Staring Death in the Faith
by Wayne Stiles
Sometimes you hear crazy stuff at funerals.
I heard of one set of parents who tragically lost a child, and the minister told them not to weep—but to rejoice in faith. After all, their son was in heaven. It sounds so right—so spiritual.
But it was only half right. Therefore, half wrong.
The Bible reveals that when someone dies, the most natural and right thing to do—even in a life of great faith—is to weep. After Abraham’s wife died, we read:
“Abraham went in to mourn for Sarah and to weep for her.” (Genesis 23:2).
Even Jesus wept at the results of physical death (John 11:35). So, that makes it okay for us too.
Why is weeping right, even if our loved one is in a “better place”?
Death in the Life of a Believer
For some reason, we tend to be on a silent hunt for a life of no pain, no worries, no strife—just ease. It’s what we pray for most often, isn’t it? But to look for God to do in this life what He has never promised to do leaves us disappointed and disillusioned.
Physical death brings this home like nothing else can.
Death is an intrusion into God’s initial plan for humanity. God never designed us to have to deal with it. Death came in as a result of mankind’s decision to sin.
When we lose someone to death, we need to remember what death is. Death represents separation, not extinction.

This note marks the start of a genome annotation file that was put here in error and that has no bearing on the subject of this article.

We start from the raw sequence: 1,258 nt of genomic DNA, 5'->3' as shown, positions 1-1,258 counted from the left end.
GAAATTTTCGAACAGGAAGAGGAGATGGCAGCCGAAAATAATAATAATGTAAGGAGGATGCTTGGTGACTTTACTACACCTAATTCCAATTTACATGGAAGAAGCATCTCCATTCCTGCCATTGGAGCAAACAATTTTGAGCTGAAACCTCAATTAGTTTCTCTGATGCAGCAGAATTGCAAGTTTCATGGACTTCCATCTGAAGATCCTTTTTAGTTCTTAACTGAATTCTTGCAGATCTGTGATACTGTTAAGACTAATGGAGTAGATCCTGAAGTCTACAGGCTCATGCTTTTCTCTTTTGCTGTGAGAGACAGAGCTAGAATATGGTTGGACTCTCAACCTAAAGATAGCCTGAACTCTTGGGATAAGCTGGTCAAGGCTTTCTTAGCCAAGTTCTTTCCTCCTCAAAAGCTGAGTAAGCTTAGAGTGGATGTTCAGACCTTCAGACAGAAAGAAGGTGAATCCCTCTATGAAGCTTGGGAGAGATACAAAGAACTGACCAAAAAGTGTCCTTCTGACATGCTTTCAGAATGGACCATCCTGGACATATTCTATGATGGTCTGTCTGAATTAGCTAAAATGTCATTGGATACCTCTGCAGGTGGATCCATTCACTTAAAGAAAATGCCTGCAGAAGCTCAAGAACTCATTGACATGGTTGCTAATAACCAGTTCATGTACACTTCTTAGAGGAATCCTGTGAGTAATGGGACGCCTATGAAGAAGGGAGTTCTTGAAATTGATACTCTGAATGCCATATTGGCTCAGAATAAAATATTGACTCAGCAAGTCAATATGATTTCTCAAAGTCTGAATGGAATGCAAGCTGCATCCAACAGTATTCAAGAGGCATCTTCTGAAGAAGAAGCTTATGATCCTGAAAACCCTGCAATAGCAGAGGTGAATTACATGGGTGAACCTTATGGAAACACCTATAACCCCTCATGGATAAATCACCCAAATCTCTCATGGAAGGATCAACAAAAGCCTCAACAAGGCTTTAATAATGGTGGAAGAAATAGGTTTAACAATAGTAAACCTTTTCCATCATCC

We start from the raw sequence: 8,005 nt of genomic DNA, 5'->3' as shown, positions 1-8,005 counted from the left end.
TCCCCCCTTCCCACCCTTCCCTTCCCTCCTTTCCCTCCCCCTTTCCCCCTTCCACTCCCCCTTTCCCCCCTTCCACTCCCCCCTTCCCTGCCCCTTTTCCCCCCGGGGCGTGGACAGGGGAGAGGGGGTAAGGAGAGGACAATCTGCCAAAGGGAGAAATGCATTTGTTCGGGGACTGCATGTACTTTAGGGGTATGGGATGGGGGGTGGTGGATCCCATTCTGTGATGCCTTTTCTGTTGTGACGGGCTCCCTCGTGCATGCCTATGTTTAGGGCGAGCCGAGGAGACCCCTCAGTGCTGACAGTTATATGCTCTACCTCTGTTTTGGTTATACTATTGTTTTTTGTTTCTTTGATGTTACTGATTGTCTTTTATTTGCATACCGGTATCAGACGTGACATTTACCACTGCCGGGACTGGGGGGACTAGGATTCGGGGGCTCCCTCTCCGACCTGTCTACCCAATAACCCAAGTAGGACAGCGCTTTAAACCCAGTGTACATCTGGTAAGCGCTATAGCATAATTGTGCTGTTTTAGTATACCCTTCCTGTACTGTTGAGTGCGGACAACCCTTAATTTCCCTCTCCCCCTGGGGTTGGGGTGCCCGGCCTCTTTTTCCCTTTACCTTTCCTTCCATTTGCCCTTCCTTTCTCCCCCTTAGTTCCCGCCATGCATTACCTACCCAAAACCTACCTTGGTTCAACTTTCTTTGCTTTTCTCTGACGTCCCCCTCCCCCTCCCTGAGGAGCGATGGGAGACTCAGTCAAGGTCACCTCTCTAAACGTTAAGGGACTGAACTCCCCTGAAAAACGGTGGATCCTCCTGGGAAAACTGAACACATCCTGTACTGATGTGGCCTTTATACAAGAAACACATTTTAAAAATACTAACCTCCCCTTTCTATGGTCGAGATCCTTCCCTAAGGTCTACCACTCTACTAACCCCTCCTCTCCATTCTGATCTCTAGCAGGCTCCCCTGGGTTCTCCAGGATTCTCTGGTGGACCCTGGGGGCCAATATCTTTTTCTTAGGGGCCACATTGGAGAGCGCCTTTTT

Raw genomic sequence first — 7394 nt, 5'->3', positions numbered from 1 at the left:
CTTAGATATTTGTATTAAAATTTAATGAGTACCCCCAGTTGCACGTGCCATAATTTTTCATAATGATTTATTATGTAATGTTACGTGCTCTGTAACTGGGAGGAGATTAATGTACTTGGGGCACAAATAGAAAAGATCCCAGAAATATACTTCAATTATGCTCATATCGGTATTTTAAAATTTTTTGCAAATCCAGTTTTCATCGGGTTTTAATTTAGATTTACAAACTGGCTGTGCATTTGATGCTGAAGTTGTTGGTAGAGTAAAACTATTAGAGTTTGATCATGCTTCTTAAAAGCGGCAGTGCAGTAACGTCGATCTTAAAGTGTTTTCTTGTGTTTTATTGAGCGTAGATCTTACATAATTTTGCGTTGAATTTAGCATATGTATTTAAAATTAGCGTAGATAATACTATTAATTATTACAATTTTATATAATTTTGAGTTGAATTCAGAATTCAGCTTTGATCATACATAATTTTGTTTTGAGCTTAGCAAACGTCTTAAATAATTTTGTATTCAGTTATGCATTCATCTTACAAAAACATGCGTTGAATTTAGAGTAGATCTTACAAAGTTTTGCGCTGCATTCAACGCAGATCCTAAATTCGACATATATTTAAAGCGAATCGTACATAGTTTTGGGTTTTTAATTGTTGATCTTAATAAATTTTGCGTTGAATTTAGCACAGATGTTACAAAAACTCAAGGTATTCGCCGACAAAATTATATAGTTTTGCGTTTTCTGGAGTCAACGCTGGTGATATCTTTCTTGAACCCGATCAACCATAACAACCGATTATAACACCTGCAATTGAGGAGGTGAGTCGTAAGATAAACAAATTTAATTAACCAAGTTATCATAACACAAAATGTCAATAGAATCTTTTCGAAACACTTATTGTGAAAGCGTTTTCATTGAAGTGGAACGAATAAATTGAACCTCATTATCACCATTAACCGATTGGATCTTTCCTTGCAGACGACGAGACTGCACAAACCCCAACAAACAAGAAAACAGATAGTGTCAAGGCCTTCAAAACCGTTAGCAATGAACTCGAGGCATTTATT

- In physical death, the soul is separated from the body.
- In spiritual death, the soul is separated from God.
- Because of sin, mankind experiences both spiritual and physical death.
The ultimate effects of both spiritual and physical death may be alleviated by faith in Jesus Christ who lived a perfect life and died on a cross to pay for our sins. Then He rose again, conquering death.
So where is the consolation when the pain from the separation of physical death is all we feel?
Where is the Comfort When We Suffer Death?
The author to the Hebrews wrote regarding some of the most faithful believers who ever lived:
Consolation is found in the fact that even though we experience a great loss in death, physical death is reconciled with God’s promises because His promises extend beyond the grave. Even in the life of people of faith, physical death will precede their complete reward—unless the Lord returns first (1 Thessalonians 4:13-18).
Making the Fact of Death Practical
I have read that on average two people die every second. And of that day we’re reminded:
“No man has . . . authority over the day of death” —Ecclesiastes 8:8
The practical person, then, will always be ready for death. If we’re honest, the questions we need to answer today are at least two:
- Am I prepared to meet God as I am right now?
- Am I prepared to allow God to take my loved one?
Hope and faith allow us to be ready, knowing that the ultimate fulfillment of God’s promises come after death.
Question: What have you learned from the death of a loved one? You can leave a comment by clicking here.